Consider the strong, reliable relationships you’ve built in your life. What makes those relationships strong? Were they built on a foundation of fear or trust?
People often stay in relationships that they are comfortable in because there’s a level of trust and stability. Security is built in an environment where proactive communication, or consistently giving and receiving constructive feedback, is the standard expectation. This is true for personal relationships and can be true for transactional relationships like the ones we build at work. Managers and employees operating in the continuous feedback paradigm cultivate this environment. With deeper levels of trust and stability, the probability of retention is increased on both sides. The precedent of transparency that’s set through continuous feedback enables managers and employees to reach mutual agreements before the last resort: leaving the company.
63% of US workers cited the lack of opportunity for growth as a reason for resignation from their roles (Pew Research). This begs a few questions:
Did employees have a good enough relationship with their managers to discuss their aspirations and inquire about growth opportunities?
If so, how often? Every six months to a year during performance reviews, or continuously?
Was adequate actionable feedback and opportunities consistently given to employees from their managers to express growth?
So what’s the key to developing and maintaining trust between managers and employees? It’s this simple: Consistent, transparent conversations. Employees need to feel heard and be comfortable advocating for themselves as managers open opportunities for new projects. This means embracing an open-door policy where impromptu meetings occur on top of regularly scheduled 1:1s and performance conversations. There needs to be space created to have open dialogues about a range of things, from work-life balance to long-term career aspirations. This is achievable onsite and even remotely.
In any case, if employees notice a pattern of openness around communication, conscious or subconscious notes are taken. Conversely, when there isn’t an established flow and pattern of direct communication, it leaves room for assumptions, misperceptions, or misinterpretation. This can translate to anxiety, insecurity, and a lack of trust. If those silent factors take over, employee behaviors can shift to seeking validation from their peers (which inevitably affects team morale), defaulting to skip-level leaders for direction and validation, or leaving the team or company altogether. This also causes challenges where managers will try to solve the problem without a clear understanding, like using an L&D budget misaligned with needs. In either example, there is damage done to the relationship.
A manager’s role is to create and maintain alignment to keep paths to success clear with partners and stakeholders. This also includes contributors on their teams. Continuous feedback is a holistic paradigm that reciprocally benefits employees and managers. Managers’ jobs are easier when they can rely on a secure and consistent feedback loop with their teams. Employees can trust that they will receive the information that they need to be successful. Managers can trust that their employees are autonomously doing their part and will be transparent if they feel undervalued, underutilized, or ambitious. In many ways, it forces managers to be better by stretching their capacity.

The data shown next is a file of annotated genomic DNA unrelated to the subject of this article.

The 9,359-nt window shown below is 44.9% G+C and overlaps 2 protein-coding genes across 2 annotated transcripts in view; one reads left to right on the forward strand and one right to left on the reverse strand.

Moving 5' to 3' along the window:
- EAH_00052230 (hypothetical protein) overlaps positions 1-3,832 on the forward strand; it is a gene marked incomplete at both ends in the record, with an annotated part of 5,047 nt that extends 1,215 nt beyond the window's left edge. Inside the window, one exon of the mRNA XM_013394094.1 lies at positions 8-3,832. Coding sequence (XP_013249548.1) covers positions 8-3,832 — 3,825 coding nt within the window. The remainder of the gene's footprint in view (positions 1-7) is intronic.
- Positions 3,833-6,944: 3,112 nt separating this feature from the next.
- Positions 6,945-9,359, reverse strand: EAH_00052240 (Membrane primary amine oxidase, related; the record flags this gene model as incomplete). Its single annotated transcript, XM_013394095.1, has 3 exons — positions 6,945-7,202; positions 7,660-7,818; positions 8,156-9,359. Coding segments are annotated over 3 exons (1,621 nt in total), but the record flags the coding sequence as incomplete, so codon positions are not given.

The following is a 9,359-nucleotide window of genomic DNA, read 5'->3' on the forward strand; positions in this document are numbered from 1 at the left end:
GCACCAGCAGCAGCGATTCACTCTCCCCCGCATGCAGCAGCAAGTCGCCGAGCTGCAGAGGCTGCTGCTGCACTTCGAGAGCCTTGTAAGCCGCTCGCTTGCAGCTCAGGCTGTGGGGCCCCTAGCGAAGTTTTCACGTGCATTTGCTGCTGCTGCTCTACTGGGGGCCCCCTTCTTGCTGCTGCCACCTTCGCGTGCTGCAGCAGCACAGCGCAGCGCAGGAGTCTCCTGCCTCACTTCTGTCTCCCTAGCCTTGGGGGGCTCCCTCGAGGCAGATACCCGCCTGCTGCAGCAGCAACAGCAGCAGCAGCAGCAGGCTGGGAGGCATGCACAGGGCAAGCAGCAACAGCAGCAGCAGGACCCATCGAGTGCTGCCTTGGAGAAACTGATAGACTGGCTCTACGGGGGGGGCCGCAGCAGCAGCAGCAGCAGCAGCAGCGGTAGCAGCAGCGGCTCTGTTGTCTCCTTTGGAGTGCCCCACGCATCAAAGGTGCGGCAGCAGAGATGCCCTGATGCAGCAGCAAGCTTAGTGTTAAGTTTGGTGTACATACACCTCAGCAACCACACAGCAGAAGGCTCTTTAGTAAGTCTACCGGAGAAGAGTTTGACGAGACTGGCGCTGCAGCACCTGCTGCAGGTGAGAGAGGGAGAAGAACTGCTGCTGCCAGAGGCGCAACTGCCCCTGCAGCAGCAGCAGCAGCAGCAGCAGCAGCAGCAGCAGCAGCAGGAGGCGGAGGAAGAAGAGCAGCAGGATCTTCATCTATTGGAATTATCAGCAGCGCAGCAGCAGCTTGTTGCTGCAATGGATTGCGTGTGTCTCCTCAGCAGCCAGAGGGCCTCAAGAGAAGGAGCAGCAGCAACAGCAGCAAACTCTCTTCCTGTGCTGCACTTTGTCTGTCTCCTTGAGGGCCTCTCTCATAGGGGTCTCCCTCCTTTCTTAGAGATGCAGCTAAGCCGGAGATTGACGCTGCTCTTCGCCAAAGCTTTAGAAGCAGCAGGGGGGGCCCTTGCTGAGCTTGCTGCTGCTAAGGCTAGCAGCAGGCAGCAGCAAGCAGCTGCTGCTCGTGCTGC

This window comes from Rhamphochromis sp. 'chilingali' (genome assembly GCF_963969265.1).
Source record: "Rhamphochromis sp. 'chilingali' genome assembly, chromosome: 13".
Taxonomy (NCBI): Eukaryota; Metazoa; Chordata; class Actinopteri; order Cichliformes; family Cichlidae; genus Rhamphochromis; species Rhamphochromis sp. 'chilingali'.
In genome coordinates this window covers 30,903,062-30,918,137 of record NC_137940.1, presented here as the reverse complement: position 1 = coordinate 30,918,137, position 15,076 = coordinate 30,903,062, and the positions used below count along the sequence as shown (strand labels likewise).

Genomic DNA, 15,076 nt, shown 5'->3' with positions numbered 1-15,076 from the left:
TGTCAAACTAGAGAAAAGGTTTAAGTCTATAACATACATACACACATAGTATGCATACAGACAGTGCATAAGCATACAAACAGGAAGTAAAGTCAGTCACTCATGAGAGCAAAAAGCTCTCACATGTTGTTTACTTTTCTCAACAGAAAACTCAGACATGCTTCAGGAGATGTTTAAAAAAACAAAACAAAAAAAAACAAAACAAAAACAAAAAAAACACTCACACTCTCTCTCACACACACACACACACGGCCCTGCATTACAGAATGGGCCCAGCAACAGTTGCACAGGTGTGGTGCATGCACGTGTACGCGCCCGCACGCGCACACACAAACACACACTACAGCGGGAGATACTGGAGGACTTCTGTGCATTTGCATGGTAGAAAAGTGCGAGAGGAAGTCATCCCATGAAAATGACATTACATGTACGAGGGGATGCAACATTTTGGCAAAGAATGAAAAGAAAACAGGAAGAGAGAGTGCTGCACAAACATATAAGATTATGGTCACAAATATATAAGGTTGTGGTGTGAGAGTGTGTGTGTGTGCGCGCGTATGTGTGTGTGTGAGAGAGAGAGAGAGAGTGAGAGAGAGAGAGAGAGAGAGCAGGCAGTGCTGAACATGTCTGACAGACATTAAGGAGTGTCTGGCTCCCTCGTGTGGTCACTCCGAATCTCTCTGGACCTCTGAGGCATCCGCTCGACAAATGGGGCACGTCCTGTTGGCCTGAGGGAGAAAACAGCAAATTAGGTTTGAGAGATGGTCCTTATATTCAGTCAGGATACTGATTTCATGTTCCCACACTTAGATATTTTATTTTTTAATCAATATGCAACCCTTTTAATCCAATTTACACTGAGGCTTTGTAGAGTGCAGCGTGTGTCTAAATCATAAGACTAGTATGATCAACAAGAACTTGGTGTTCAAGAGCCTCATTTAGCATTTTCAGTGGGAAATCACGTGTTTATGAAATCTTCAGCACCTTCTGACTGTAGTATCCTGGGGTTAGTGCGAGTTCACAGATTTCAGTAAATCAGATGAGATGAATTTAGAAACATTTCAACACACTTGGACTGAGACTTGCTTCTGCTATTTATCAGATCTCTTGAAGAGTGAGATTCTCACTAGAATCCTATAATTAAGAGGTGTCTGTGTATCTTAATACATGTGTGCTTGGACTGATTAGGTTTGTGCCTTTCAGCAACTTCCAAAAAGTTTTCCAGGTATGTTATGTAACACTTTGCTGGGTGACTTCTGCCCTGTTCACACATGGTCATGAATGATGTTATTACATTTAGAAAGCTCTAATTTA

When leadership prioritizes developing a loop of continuous feedback as early as possible, trust and transparency can be built organically for and from their employees. Of course, communication is a two-way street and will only work if both sides of the connection are receptive. To create synergy and actualize trust, managers and employees must align in real-time—not every six months or once a year. Even though both parties have expectations and goals, sometimes (a lot of times) circumstances change, shifting what may have been established. By enabling alignment, continuous feedback promotes continuous alignment and fosters company-wide agility and resilience, and, with consistency, builds trust.
The condition of relationships between managers and employees is evident in outcomes. The result of continuous feedback is overwhelmingly positive. Employees can honestly engage with their managers, advocate for themselves, and be transparent about their experiences and needs. Managers also trust that their employees are doing their part with the tools and information provided. Both sides can focus on success while mutually trusting that there will be communication before any challenge becomes a problem.
Alexiah Grant has been in tech for nine years, working at companies scaling through various phases from startup to IPO. Starting as an Engineer and transitioning to Engineering Leadership, her expertise is building and leading Infrastructure and DevOps teams. Her passion is helping people grow their careers by tapping into their self-awareness and coaching them through finding their own solutions.
Continuous feedback facilitates career progression, alleviates the emotional and tactical toll on both employees and managers, and shifts the dynamic of employee-manager relations to a growth mechanism. Find out how Pando can help you build a culture of continuous feedback with the first employee progression platform.